The year 2000 saw corporate agencies “grow up.”
Cuts in travel agency commissions and the advance of airline-owned Web sites forced agencies that handle millions of dollars in corporate business to upgrade the way they do business.
Value became very important to corporate buyers. As long as we can provide value to our corporate customers, they will stay with us. Most airlines don`t want to set foot in our day-to-day business and don`t have the sales personnel to provide the hands-on attention that we do.
2000 was a year of stark changes, and 2001 is going to see more of the same. With all the changes, corporate buyers are getting bombarded with new ways to save money and good buyers know they have a fiscal responsibility to save money for their companies.
What`s ahead in 2001? Will there be a recession or a “soft landing?” Will business travelers cut back to save money? Will the problems at New York LaGuardia deter people from traveling? There is a lot of confusion in the industry these days and that`s worked in our favor, as most corporations want us to have all the headaches.
Will 5,000 or more smaller agencies close down this year? Will the Internet drive “bricks-and-mortar” out of the business? Will customers try to book their trip over the Internet and get so discouraged, they return to their dependable travel agent? These are just some of the questions facing us this year.
How much is technology changing business travel? Five years ago, whoever heard of electronic ticketing? Three years ago, people were using e-ticketing, but still were uncomfortable without a paper ticket. These days, more than 78 percent of our business travelers are using e-tickets without a problem.
The business of business travel has become much more professional, as companies recognize that compliance with policy can save them thousands of dollars without impacting the traveler to any great degree. What they now want is the power of technology, combined with the human factor, resulting in a better-run travel management program with happier travelers who concentrate on the goals rather than the logistics of the trip.
All of this now has a foundation of immediate, ongoing information that allows the company to control the spending when it happens, not 60 days later when it`s too late to do anything about it.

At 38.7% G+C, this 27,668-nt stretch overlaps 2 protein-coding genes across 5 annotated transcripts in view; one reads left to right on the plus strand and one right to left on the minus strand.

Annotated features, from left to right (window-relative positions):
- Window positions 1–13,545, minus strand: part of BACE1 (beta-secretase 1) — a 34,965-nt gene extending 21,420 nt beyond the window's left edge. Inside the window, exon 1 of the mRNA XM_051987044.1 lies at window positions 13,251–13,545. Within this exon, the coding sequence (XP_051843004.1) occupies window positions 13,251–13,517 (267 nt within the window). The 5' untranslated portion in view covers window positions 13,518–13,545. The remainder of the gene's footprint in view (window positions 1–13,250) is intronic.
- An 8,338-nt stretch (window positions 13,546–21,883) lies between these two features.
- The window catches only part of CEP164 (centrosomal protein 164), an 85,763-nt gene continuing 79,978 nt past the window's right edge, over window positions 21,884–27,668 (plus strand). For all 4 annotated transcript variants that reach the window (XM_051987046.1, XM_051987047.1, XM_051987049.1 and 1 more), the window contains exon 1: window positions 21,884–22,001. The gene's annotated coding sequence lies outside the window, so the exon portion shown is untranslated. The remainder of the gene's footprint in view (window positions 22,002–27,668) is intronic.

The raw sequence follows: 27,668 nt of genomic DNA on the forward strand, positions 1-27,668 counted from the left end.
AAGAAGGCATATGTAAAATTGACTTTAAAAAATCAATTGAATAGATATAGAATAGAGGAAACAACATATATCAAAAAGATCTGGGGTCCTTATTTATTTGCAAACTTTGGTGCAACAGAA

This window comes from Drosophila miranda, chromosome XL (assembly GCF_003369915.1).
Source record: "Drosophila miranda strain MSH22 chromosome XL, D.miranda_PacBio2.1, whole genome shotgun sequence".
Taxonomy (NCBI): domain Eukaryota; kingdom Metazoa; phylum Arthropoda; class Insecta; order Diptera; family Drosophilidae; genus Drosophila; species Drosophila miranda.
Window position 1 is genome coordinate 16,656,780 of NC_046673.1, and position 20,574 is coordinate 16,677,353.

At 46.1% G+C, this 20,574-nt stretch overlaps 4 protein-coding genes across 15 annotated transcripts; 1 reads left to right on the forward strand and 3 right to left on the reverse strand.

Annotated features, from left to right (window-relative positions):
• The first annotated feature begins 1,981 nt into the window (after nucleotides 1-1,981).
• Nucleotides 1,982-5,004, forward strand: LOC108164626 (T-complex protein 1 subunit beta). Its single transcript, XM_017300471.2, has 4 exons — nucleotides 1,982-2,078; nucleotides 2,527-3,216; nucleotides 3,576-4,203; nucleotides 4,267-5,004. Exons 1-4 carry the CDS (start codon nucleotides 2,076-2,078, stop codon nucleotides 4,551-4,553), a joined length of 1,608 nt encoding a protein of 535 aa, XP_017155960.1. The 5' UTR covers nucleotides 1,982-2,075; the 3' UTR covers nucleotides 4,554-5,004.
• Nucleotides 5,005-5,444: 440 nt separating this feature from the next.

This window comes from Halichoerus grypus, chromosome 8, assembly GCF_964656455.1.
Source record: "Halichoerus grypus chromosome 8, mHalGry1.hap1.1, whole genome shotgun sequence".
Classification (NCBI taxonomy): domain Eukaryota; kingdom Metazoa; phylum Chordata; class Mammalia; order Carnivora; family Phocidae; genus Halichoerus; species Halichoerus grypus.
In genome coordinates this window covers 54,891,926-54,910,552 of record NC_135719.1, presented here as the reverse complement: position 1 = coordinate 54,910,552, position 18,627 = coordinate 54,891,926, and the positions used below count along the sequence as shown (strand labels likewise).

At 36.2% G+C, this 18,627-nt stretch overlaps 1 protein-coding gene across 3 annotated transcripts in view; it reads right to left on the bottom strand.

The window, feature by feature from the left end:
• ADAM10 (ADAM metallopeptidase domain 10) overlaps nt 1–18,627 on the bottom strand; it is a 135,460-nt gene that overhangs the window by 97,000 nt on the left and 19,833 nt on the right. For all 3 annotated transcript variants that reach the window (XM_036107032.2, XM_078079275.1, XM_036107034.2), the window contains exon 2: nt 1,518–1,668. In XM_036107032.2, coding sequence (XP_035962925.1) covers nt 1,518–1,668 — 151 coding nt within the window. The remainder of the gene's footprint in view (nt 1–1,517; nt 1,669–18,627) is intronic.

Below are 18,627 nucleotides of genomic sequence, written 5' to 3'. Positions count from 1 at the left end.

2001 is going to be another year of changes, and proper travel management is going to play a key role more than ever before. More online booking systems will be implemented and the companies that work closely with their agency partners will benefit greatly—to the tune of thousands or even hundreds of thousands of dollars.
Business, in general, is going to be watching the “soft landing” and one major spending area that has to be carefully monitored is business travel. Kiplinger`s wrote recently, “people still want eye contact when they do business.” Culturally, organizations must take a stronger role in mandating and controlling travel. We see a year of many changes in the frustrating world of business travel, but we also see a good year for travel agencies that provide their corporate customers with the tools to help them do business properly.
The airlines are well aware of their costs of distribution. It`s nice telling travelers to book directly on the airlines own Web site, and it works well at times, but doesn`t always provide the service needed and a business traveler often needs help and/or information. There are some costs the airlines can control, and some, like fuel, they can`t. Reducing travel agency commissions is easy to do because no one, not ASTA, not ARTA, not DOT, not our government will do anything to stop them. The big question now is how do you measure value? It`s easy to measure savings, but how do you measure an onsite travel department that does a good job moving people and getting them back with a minimum of inconvenience.